By: Drew Hierwarter
It was called the “Allstate 400 at the Brickyard”. They should have called it the “Allstate 25, 25, 25, 25, 25, etc., etc.” By most standards, the “Brickyard 400” is the second most prestigious race on the NASCAR schedule. Only the Daytona 500 carries more cache. You add in the history, and the grandeur of the Indianapolis Motor Speedway and you have an event that should be the very best showcase for any race series that runs there. Instead, the 250,000 fans who were there in person, and however many millions were tuned in on ESPN, saw a series of short 10-12 lap heat races. The longest green flag segment of the entire 400 miles was 13 laps, and that only occurred once.
The reason for this was tire wear. Severe tire wear that Goodyear knew would happen, NASCAR knew would happen, and all of the teams knew would happen. Instead of rubber building up on the surface of the race track, it balled up and flew off the tires like so much black dust. You could see it hitting the lens of the roof mounted cameras on the cars. You could see it piling up against the wall and blowing around like little black snow drifts. It got all over the inside of the cars and all over the fans in the stands. And the tires were ground away to the cords in seven to ten laps. The result was NASCAR throwing an artificial “competition caution” every few laps to allow the teams to come in and get new tires. And when some teams tried to work a little strategy by pitting early to gain track position, NASCAR took that away from them by closing the pits three laps before their planned caution periods.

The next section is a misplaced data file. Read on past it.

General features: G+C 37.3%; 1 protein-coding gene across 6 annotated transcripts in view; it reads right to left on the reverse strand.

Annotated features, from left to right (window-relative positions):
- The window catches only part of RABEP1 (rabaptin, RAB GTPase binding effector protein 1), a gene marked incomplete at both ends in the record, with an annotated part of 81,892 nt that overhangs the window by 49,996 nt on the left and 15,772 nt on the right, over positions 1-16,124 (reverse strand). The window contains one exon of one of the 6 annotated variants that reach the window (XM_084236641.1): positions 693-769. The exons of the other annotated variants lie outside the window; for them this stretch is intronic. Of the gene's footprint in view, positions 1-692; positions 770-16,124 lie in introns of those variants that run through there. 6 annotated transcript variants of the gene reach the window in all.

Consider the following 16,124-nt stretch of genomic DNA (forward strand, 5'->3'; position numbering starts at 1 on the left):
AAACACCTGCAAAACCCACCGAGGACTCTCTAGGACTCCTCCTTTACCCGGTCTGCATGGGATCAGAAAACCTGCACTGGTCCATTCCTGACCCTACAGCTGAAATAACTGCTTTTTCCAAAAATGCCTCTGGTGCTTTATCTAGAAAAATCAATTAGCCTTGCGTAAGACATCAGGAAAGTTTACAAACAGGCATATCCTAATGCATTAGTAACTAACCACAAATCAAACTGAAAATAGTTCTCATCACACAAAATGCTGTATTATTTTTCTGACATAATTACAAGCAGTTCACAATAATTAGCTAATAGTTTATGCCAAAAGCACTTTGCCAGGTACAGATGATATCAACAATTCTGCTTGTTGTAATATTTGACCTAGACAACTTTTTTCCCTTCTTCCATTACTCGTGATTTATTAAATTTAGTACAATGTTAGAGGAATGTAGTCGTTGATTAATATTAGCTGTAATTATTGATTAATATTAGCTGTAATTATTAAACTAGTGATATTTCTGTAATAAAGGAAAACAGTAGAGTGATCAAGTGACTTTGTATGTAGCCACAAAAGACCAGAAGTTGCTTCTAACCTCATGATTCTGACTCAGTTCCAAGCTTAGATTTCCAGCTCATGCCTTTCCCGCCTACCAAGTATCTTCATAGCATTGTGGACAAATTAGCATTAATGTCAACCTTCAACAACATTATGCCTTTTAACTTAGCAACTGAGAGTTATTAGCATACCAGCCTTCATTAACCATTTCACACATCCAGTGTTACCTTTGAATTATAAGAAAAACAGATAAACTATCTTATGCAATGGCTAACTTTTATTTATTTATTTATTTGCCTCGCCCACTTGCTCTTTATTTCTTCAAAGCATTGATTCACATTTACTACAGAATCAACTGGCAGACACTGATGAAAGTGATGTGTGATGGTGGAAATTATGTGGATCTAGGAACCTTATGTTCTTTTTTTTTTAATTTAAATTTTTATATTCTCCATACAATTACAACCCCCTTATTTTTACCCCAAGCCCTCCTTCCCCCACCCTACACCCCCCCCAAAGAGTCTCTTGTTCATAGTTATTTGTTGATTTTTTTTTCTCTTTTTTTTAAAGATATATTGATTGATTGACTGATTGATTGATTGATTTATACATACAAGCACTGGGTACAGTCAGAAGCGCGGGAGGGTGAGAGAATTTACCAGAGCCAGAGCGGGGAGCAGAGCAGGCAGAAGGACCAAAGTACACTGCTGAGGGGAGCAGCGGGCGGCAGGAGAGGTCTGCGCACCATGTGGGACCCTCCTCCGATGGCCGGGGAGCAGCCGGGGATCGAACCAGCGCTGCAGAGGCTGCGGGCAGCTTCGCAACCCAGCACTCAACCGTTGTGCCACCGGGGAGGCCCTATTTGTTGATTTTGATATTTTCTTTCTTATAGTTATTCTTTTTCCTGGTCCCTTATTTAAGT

What the fans got instead of a thrilling 400 mile race on one of the most famous and storied venues in the world, was a 4.5 hour long, coma inducing series of heat races. And when the track was green, no one really wanted to race. Instead they tried to go just fast enough to maintain their track position, but still slow enough to keep from wearing those tires out any sooner. Finally, with ten laps to go, NASCAR brought everybody into the pits for the last time. This set up a seven lap shootout which allowed the competitors to run as hard they could for the first time all day. Whoopie!
It will go down in the record books that Jimmie Johnson was the winner of the “Allstate 400 at the Brickyard”. In reality, his pit crew put him in the position he needed to be in to win the final heat race.
It wasn’t pretty, it wasn’t good racing, and it wasn’t very entertaining. One can only hope that there weren’t too many first timers to NASCAR in the crowd. You can just imagine what their reaction would be, “Is this what everybody has been getting so excited about?”
It would be useless for me, or anyone else for that matter, to point the finger of blame afterwards on any single entity. The fact remains however, that through a series of misjudgements, the tire that Goodyear brought to Indianapolis was completely inadequate for the job at hand. NASCAR and the race teams did the best they could with what they had to work with. Goodyear had only performed limited testing of this tire and perhaps that was the problem. We can only hope that they learned something from all this and will come back to the Brickyard next year with a tire that will last longer than 25 miles.